Mladen Stojic, vice president of Geospatial at Intergraph, presented at a virtual press event this week to announce the Intergraph 2013 Geospatial Portfolio.
Archive for the ‘remote sensing’ Category
In a webcast presented by Carahsoft, Intermap representatives talked about the fact that they have “the world’s largest 3D terrain database with the one meter LE 90 accuracy and consistency.” LE 90 is a linear air of 90 percent, and is commonly used for quoting and validating DEMs. LE 90 value represents the linear vertical distance of 90 percent of control points, and the respective twin matching counterparts acquired in an independent geodetic survey should be found from each other. For the U.S., which most on this call is interested in, Intermap has mapped the entire lower 48 plus some of Alaska.
On Friday, May 4, GeoEye held an investor webcast announcing that it proposes to acquire DigitalGlobe, Inc., seen by DigitalGlobe as a “public hostile offer.” The combination of these two satellite imaging companies would form the world’s largest fleet of high resolution commercial imagery satellites, according to GeoEye.
Matt O’Connell CEO and President of GeoEye, said that the two companies combined would result in “greater capabilities to meet national security needs, be more cost effective to the U.S. government during a fiscally restrained period, improve value to decision makers, warfighters and shareholders.”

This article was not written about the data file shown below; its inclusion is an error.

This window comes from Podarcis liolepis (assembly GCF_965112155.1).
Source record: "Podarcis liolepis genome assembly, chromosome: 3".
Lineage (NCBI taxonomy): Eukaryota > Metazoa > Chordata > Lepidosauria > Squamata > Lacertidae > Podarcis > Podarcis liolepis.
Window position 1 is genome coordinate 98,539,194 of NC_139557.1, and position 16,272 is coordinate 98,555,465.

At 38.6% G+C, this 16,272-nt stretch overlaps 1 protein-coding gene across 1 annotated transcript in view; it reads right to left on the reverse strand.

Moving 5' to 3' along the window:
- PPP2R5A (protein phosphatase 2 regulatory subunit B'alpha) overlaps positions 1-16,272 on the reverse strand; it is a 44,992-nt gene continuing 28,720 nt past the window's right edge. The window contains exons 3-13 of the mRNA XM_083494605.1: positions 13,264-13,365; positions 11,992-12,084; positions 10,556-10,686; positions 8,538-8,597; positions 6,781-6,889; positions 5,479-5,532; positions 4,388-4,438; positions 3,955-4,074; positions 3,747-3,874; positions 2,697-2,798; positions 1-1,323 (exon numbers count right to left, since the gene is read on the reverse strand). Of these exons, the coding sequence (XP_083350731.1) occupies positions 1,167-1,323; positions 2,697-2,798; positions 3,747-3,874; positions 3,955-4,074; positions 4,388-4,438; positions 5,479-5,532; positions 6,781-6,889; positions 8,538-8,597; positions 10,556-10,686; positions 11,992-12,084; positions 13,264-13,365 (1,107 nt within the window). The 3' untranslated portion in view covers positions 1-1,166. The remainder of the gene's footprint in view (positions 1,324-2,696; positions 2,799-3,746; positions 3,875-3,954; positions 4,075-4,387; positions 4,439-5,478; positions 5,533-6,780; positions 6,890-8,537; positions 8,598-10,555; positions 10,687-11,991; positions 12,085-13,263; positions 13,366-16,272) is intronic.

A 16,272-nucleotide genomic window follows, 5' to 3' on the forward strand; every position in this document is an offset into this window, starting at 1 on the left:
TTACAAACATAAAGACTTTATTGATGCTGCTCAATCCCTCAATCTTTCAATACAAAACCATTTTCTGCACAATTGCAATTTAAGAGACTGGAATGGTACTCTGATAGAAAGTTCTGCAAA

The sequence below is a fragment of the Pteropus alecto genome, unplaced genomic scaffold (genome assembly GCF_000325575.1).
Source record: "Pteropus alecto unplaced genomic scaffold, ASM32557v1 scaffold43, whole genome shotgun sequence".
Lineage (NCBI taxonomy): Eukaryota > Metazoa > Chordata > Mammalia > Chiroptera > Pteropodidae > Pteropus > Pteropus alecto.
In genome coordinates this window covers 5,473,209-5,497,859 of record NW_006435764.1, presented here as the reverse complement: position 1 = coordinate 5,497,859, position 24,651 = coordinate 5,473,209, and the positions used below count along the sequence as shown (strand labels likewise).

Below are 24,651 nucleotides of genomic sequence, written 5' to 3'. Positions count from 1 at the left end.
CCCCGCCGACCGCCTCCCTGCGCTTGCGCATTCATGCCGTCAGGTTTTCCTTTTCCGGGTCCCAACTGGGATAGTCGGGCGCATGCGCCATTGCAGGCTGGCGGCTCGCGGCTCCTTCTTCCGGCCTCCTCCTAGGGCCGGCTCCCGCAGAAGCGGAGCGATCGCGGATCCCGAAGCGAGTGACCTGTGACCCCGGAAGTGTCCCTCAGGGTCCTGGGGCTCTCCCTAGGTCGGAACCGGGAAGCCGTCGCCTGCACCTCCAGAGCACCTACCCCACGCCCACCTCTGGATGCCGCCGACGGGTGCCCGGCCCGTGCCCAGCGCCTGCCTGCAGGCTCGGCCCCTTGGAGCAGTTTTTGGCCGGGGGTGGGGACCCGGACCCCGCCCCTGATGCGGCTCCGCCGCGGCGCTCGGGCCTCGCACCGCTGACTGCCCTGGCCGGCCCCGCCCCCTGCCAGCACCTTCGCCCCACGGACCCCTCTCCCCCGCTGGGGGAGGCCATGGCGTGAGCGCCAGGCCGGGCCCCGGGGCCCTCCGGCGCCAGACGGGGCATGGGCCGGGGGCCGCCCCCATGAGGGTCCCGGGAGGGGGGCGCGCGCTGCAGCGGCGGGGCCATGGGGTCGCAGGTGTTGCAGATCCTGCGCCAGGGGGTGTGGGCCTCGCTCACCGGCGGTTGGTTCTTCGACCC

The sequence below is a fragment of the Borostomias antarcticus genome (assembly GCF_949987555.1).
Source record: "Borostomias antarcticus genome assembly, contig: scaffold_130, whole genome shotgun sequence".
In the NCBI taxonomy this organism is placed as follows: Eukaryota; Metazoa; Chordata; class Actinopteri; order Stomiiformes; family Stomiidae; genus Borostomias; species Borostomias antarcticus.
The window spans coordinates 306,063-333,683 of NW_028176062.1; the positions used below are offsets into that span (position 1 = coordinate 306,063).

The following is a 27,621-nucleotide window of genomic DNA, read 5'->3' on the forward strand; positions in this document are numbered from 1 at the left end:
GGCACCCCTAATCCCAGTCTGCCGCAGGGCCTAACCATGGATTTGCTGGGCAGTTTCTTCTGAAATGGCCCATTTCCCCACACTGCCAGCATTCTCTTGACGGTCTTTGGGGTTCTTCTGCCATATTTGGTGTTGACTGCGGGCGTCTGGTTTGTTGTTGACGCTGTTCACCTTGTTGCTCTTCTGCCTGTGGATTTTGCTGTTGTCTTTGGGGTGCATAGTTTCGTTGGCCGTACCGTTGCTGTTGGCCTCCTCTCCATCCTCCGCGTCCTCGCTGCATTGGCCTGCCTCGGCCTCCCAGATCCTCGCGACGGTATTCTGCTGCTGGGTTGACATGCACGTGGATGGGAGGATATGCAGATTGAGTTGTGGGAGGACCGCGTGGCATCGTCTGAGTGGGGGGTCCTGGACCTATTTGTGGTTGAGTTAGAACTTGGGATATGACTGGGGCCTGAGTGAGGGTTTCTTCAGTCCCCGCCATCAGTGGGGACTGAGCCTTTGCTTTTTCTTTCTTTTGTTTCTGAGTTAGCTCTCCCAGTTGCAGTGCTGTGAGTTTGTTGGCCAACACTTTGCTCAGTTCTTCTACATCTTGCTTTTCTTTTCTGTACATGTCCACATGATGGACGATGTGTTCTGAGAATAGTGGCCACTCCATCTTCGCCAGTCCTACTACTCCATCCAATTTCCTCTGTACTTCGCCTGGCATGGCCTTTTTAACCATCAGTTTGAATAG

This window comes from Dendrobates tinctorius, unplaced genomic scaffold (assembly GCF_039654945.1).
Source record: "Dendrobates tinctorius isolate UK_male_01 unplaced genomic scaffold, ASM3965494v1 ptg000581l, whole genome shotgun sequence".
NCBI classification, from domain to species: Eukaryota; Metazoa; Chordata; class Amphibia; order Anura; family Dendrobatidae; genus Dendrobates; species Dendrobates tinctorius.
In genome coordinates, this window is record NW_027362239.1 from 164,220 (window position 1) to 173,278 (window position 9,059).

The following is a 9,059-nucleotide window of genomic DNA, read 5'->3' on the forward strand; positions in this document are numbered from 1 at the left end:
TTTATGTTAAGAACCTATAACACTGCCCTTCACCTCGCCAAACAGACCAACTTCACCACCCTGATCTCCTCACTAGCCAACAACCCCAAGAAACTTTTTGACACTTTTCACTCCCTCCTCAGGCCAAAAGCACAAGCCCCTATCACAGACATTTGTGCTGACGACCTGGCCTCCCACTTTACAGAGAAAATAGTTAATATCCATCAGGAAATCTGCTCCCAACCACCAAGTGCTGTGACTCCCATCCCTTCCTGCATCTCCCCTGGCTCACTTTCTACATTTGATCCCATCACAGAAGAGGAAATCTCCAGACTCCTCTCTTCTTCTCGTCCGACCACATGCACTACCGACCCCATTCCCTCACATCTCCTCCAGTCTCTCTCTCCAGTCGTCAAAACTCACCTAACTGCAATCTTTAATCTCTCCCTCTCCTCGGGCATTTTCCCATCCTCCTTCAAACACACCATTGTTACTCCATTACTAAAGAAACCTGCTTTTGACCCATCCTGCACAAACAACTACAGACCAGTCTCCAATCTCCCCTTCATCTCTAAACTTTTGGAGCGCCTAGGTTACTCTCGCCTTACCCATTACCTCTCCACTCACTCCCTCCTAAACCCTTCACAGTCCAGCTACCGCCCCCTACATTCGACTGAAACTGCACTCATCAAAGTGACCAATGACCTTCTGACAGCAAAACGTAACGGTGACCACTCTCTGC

A quick overview of the proposed acquisition: DigitalGlobe shareholders will receive $17.00 per share in total consideration, payable $8.50 per share in cash and $8.50 in GeoEye stock, or 0.3537 shares of GeoEye stock for each share of DigitalGlobe stock. This price represents a 26% premium to DigitalGlobe’s closing share price on May 3, 2012. According to O’Connell, the proposal is structured to provide DigitalGlobe shareholders with the opportunity to participate in the dynamic future growth of the combined company.
High resolution imagery of sub-meter – less than 40 inches – is only available from GeoEye, DigitalGlobe, Astrium Geo, and ImageSat. It is what the stuff of Google is made of. GeoEye and DigitalGlobe represent approximately 75% of this market, and 2/3 of their revenue is tied to the U.S. government. There are lots of free, government sources of satellite imagery like Landsat, and weather satellites from NASA and NOAA, but these are not high-resolution satellites that can zoom in on your house, or support 3D modeling for engineering and virtual reality-type applications.
Read about why U.S. commercial satellite imagery is important:
The Change Matters viewer from Esri can show how your area has changed over a given time period, say for instance, from 1988 to 1990. Las Vegas is known for its phenomenal sprawl over the past four decades. Time-lapseimages from the Landsat earth monitoring satellites reveal in false-color, multispectral imagery how urban sprawl has stretched out from Nevada’s “Sin City” over the past four decades.
This latest video was posted by NASA in honor of the 28th anniversary of Landsat 5’s launch on March 1, but the pictures actually go back to 1972, when the Landsat program began.